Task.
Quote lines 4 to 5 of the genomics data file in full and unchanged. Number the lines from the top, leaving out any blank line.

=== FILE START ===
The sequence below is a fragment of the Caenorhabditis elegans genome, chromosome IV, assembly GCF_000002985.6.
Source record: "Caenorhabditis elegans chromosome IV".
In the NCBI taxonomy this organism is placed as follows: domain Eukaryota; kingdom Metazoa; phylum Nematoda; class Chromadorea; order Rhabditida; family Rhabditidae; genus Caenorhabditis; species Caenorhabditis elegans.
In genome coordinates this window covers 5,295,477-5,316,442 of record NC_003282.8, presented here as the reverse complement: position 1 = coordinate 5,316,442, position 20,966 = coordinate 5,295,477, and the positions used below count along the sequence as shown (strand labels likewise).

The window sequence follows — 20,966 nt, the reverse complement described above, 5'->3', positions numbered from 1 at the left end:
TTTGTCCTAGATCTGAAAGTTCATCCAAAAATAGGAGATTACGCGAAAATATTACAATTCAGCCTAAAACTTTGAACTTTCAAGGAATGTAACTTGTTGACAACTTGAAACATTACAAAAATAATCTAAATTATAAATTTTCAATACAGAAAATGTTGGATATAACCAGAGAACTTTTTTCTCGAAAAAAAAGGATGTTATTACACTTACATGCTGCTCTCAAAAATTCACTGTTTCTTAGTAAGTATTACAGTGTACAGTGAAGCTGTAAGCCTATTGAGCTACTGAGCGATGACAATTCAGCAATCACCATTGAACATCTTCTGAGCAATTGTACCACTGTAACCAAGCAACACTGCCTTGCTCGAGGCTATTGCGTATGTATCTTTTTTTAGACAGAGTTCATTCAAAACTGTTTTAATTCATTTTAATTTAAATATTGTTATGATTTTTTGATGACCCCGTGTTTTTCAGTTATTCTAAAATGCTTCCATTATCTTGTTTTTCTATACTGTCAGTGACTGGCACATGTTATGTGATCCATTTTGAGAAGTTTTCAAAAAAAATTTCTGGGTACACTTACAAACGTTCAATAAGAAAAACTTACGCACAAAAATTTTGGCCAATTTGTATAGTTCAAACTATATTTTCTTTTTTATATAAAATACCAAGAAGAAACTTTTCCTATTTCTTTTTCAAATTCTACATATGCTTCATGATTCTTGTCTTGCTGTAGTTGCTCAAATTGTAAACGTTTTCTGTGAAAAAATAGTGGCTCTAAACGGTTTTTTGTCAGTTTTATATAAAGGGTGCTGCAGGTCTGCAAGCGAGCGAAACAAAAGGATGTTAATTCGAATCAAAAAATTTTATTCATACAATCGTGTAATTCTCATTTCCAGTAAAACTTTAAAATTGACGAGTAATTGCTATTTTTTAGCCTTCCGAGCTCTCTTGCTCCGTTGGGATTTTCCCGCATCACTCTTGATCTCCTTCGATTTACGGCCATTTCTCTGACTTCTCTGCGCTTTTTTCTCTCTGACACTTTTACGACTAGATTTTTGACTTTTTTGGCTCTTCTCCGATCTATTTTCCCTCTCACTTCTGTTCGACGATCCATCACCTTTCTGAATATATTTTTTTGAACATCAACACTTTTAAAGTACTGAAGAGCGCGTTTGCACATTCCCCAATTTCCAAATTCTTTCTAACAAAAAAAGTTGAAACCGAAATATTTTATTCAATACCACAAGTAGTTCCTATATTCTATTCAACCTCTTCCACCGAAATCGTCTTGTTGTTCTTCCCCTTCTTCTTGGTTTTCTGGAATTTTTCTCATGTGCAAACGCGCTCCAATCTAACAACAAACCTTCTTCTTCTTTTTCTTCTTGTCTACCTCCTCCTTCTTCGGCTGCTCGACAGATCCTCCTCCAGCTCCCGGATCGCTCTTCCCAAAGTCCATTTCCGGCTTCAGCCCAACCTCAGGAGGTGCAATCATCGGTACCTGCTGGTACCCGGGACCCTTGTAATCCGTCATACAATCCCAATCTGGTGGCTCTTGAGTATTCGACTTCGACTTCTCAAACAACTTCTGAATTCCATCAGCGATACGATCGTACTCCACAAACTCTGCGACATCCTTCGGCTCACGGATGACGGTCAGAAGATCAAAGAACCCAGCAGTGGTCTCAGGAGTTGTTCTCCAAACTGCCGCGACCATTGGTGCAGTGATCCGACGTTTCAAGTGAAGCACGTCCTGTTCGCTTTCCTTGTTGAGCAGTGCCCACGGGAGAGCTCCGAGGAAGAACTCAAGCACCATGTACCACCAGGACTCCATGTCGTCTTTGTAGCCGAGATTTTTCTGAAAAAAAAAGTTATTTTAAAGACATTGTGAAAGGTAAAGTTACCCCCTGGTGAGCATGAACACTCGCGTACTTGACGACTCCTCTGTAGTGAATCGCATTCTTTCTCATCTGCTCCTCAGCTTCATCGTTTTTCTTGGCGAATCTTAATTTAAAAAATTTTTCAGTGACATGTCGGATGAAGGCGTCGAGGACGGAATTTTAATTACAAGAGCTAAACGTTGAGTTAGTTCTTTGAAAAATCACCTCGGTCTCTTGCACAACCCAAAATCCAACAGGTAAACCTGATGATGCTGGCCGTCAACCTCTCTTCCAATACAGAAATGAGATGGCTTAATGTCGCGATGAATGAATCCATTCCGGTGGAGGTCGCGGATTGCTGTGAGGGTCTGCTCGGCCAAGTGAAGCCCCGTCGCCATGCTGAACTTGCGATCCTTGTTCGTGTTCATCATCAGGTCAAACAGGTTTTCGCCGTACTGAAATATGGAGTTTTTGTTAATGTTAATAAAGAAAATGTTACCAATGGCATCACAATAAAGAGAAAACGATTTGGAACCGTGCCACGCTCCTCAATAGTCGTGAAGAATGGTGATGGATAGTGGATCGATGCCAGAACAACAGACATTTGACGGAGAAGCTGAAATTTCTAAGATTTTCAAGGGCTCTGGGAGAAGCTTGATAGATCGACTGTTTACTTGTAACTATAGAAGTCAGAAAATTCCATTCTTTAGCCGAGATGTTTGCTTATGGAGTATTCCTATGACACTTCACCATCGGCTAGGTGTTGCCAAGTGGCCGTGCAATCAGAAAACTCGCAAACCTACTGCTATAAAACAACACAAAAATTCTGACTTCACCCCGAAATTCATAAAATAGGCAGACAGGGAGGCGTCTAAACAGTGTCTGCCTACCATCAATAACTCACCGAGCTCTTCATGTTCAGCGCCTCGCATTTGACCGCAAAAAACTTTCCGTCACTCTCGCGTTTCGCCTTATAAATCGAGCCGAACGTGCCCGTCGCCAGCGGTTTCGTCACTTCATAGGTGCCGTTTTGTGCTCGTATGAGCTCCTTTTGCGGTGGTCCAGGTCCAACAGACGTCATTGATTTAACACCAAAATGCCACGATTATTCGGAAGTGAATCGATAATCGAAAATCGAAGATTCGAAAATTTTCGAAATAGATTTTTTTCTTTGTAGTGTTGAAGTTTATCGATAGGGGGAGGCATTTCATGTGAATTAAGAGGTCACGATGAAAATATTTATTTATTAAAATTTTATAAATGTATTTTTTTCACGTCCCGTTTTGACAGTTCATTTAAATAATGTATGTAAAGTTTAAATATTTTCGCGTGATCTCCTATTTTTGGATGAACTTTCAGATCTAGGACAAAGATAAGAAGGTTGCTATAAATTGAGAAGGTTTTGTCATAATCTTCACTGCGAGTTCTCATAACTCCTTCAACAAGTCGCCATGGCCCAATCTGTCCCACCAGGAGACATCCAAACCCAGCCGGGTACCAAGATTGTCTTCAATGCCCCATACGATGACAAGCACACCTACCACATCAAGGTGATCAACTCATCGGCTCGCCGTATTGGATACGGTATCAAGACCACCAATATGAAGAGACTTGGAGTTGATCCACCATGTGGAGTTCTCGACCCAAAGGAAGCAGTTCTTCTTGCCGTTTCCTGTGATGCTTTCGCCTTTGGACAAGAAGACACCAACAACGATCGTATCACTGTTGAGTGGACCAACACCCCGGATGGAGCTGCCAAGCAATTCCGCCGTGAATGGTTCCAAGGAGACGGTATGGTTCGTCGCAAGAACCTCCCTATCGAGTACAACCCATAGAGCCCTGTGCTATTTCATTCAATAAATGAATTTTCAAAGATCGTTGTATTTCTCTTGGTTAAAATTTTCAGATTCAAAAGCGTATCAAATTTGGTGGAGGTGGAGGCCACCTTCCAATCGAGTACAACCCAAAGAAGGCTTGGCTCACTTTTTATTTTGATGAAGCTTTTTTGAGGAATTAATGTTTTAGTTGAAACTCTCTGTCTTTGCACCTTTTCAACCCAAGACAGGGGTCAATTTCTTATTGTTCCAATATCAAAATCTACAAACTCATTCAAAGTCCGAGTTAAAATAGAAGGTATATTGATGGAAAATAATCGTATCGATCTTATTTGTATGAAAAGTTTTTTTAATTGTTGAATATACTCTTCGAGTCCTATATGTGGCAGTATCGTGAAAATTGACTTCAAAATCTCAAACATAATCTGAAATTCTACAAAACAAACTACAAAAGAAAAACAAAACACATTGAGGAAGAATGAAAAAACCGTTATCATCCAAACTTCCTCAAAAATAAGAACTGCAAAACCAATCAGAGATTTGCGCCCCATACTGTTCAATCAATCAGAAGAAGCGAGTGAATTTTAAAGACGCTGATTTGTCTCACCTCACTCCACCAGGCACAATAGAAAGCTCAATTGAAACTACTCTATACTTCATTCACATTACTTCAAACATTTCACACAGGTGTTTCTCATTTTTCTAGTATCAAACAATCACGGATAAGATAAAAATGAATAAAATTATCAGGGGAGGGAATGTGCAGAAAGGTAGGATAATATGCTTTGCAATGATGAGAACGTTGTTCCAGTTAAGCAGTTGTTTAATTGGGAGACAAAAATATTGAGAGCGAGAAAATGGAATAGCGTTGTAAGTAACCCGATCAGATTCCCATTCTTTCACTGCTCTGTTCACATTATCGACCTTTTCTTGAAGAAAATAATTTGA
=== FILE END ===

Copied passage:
In genome coordinates this window covers 5,295,477-5,316,442 of record NC_003282.8, presented here as the reverse complement: position 1 = coordinate 5,316,442, position 20,966 = coordinate 5,295,477, and the positions used below count along the sequence as shown (strand labels likewise).

The window sequence follows — 20,966 nt, the reverse complement described above, 5'->3', positions numbered from 1 at the left end: